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The best Hotels, Restaurants, Shopping, Art, Cultural Attractions, and just plain Fun Stuff to do and see in Washington, D.C..

HOTELS: WASHINGTON, D.C.

Sleep at the Willard InterContinental, a historic hotel where the Union recruited Civil War spy Lafayette C. Baker. 
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Bunk down at the Tabard Inn, where shabby meets chic and rooms start at $107. 
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Whip up a bowl of mac-’n’-cheese in your kitchen at Georgetown Suites. 
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Bunk among the Warholian prints and other Pop art at Hotel Helix in Logan Circle. 
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RESTAURANTS: WASHINGTON, D.C.

Lunch on hefty cheeseburgers at the Five Guys location in Georgetown, where KGB defector Vitaly Yurchenko escaped his CIA minder in 1985 by climbing out of the bathroom window. 
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Dine on fresh oysters at Old Ebbitt Grill, where covert Soviet officials in the ’70s conducted intel fishing expeditions. 
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Nosh on tasty fish and chorizo tacos for less than $5 at award-winning chef Ann Cashion’s Taqueria Nacionale. 202-737-7070

Dine at 2Amys, known for the best Neapolitan pizza in town and a kid-friendly vibe the whole family will enjoy. 
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Enjoy weekend brunch among the hipsters in the cozy yet eclectic space at Busboys and Poets.
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SHOPS: WASHINGTON, D.C.

If you’re an expert haggler—the type who regularly scores on eBay—you’ll want to take the Metro to the 135-year-old Eastern Market. You’ll find a thriving urban bazaar that draws a mishmash of residents and tourists six days a week. (Your wallet deserves a break on Mondays.) Start bargain-hunting at the pedestrian-only 7th Street, the heart of the market. Pick up impressionistic scenes of D.C. by Zakhar Sasim near East Hall. Then look for Tom Rall, the flea market manager who also sells old stereoviews of the District from his spot under the canopy at the north end. Finally, visit jewelry maker Larry Gallo of Stio Design near the entry to North Hall, and pick up a pair of his signature historic coin cufflinks.
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Score finds at Miss Pixie’s, a thrift store in the 14th Street neighborhood whose owner plies her customers with fresh-baked cookies.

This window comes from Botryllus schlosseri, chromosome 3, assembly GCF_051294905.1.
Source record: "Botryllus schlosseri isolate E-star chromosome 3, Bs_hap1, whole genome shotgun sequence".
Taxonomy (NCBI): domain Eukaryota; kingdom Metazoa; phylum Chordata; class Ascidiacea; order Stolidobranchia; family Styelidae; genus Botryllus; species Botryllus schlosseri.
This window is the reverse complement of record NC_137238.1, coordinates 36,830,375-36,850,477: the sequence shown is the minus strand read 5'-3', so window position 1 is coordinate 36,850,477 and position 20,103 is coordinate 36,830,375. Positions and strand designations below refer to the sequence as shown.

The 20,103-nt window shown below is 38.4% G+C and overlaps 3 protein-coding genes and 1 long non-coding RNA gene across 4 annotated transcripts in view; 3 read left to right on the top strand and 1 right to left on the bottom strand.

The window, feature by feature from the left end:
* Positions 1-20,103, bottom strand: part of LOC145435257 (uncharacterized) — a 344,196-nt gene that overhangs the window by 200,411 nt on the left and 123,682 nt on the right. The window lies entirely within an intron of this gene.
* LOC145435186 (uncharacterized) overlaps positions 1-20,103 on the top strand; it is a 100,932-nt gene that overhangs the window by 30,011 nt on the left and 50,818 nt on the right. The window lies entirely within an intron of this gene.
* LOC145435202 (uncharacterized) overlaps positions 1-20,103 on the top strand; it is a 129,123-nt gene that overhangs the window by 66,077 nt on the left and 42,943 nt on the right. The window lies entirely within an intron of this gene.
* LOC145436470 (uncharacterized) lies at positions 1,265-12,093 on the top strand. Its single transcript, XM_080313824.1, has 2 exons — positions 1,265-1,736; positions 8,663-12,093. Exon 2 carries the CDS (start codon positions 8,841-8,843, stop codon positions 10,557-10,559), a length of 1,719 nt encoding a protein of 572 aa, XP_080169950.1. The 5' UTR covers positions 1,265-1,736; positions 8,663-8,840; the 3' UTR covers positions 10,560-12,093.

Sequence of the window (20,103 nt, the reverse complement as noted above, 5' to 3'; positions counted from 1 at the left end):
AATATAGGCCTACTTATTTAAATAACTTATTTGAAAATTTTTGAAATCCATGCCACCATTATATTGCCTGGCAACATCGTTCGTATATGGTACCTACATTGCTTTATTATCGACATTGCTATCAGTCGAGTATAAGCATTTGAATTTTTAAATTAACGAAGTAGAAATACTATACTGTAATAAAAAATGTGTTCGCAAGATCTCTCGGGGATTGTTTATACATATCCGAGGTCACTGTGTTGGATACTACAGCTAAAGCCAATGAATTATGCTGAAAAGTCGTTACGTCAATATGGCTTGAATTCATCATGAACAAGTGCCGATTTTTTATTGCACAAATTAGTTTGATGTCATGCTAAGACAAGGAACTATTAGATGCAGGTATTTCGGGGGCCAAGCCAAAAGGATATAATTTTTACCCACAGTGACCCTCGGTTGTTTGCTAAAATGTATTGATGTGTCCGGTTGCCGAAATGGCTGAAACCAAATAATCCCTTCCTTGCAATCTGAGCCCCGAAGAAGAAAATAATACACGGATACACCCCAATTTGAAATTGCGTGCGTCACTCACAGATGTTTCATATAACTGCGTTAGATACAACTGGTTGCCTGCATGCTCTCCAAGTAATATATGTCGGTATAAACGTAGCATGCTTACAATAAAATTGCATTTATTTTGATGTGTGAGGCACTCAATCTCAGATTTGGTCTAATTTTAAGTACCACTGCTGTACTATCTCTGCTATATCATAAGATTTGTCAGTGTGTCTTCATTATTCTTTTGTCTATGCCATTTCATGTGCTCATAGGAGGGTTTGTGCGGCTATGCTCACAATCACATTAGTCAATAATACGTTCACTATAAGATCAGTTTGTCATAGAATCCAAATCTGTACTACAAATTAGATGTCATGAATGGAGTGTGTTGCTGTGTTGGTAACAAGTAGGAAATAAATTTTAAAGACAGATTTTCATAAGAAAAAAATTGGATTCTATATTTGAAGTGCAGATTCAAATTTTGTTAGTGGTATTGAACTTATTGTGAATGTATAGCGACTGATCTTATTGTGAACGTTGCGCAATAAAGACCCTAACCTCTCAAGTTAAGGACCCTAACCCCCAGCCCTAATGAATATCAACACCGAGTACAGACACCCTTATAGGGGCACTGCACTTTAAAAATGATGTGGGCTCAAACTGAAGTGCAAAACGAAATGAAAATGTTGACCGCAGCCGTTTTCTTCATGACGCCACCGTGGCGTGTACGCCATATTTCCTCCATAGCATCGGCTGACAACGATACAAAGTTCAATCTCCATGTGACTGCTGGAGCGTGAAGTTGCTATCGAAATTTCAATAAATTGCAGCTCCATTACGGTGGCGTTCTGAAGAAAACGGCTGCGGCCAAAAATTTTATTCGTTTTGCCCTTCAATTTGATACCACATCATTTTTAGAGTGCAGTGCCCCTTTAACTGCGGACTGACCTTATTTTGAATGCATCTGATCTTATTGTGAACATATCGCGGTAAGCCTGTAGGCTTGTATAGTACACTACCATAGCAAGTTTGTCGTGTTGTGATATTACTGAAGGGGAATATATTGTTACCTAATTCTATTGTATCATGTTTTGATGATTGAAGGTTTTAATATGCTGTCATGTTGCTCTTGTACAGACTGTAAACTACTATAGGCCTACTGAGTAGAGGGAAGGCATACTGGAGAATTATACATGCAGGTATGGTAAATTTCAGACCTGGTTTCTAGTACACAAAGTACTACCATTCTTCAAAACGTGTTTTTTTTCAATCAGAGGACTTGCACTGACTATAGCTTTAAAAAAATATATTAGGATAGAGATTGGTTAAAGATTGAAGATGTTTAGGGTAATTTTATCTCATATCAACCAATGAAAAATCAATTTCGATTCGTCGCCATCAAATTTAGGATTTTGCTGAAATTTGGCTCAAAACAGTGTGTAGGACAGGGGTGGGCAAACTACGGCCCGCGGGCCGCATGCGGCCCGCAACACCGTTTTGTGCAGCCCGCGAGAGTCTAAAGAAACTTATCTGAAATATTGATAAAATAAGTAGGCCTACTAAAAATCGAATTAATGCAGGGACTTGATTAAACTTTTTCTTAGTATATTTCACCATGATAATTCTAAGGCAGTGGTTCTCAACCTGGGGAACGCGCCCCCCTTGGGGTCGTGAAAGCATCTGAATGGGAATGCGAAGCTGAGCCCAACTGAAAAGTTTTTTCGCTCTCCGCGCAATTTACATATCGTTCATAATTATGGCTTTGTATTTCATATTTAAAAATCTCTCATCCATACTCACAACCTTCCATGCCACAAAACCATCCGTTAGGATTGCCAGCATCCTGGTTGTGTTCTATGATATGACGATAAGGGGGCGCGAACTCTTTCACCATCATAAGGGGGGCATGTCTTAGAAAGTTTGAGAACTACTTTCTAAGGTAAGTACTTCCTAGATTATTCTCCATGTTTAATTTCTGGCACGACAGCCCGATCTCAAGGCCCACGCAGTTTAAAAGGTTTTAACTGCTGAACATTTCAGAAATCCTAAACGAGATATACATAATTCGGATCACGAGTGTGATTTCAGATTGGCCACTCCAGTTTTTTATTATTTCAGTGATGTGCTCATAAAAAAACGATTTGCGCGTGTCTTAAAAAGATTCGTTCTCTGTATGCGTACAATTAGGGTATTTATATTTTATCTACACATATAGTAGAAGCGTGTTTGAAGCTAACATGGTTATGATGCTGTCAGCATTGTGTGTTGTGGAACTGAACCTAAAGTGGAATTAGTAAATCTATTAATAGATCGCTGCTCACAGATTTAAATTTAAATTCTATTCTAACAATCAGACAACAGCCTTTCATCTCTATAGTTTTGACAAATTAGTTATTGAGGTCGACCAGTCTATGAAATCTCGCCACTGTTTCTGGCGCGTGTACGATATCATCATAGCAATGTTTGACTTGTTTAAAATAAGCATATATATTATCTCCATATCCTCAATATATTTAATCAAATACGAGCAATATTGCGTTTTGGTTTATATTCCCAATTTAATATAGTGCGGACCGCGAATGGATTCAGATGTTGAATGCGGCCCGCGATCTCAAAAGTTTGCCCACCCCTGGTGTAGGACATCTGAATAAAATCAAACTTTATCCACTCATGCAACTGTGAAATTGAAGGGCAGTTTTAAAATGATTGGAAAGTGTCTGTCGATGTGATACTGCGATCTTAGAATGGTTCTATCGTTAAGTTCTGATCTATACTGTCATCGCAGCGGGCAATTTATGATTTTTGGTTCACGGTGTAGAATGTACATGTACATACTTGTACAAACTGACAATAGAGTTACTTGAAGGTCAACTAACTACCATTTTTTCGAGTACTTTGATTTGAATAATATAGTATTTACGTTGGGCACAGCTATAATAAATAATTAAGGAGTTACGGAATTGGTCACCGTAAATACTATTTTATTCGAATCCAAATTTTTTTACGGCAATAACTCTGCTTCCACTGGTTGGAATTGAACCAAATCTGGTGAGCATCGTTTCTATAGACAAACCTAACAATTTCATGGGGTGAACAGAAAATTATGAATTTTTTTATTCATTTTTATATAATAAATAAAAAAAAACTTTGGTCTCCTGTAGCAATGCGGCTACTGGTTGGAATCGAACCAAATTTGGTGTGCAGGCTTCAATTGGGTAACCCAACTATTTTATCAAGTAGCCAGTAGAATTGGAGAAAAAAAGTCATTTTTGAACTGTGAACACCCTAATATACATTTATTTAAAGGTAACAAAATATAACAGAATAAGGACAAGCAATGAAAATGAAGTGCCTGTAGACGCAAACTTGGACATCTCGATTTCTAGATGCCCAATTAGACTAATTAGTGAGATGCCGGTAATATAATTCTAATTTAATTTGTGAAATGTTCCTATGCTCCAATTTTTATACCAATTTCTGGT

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Pick up an avant-garde potato peeler sculpted to look like a monkey or a cheese grater in the form of a mouse at Home Rule. 
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ART: WASHINGTON, D.C.

Sample the D.C. art scene at 1515 14th Street, a large building housing four diverse galleries. At Curator’s Office, you’ll see Charles Cohan’s Airfields, featuring prints of the world’s airport terminals and runways, through April 5. 
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The third-floor Hemphill shows up-to-the-moment art to stunning effect in a former auto showroom. Catch Franz Jantzen’s photographs of architectural objects from a constantly moving perspective and Martin Kotler’s paintings of construction sites from March 15 to May 24. Combined, these two exhibits illustrate D.C.’s changing landscape. 
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G Fine Art, which highlights young artists pushing the boundaries of traditional media, focuses on Dan Steinhilber in March and April. The 30-something artist creates large sculptures with cutlery, coat hangers, and other everyday objects.
In a town filled with established works in major museums, D.C.’s galleries have not deserved much attention—until now.
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CULTURAL/HISTORIC: WASHINGTON, D.C.

From the launch of the CIA to the treachery of local FBI agent Robert Hanssen, Washington, D.C., has more saucy espionage tales than a box set of 007 films. 
Investigate the town at the International Spy Museum in the newly revitalized Penn Quarter neighborhood. This state-of-the-art repository, beloved by spy fans of all ages, contains intel on the coolest Cold War-era gadgets and celebrities like Marlene Dietrich and John Ford, who provided covert services. You’ll adopt a secret identity—and try to keep it—in the Covers and Legends exhibit and try to break a code with an Enigma cipher machine in the Spies Among Us section.
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FUN STUFF: WASHINGTON, D.C.

Take 15th Street to Tidal Basin Paddle Boats, opening for the season on March 15. Sixteen dollars gets a boat for four and videocam-perfect views of those awesome blossoms. With spring temps ranging from the 50s to the 70s, D.C.’s weather should be perfectly pleasant. Primetime viewing of the flower power concludes with the Southwest Airlines–sponsored Parade of the National Cherry Blossom Festival on April 12.
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Take your brood to the must-see National Zoo, in Rock Creek Park. Families love this world-class urban sanctuary housing 2,000 animals and covering 163 lush acres. Kids will enjoy meeting their animal counterparts, such as the three 2-year-old Sumatran tiger cubs and the 6-year-old Asian elephant, Kandula. But the real stars are the world-famous giant panda parents and their son, Tai Shan. Though the toddler’s fans track his every move on the zoo’s “panda cam,” you’ll find Tai Shan looks even cuter in person.
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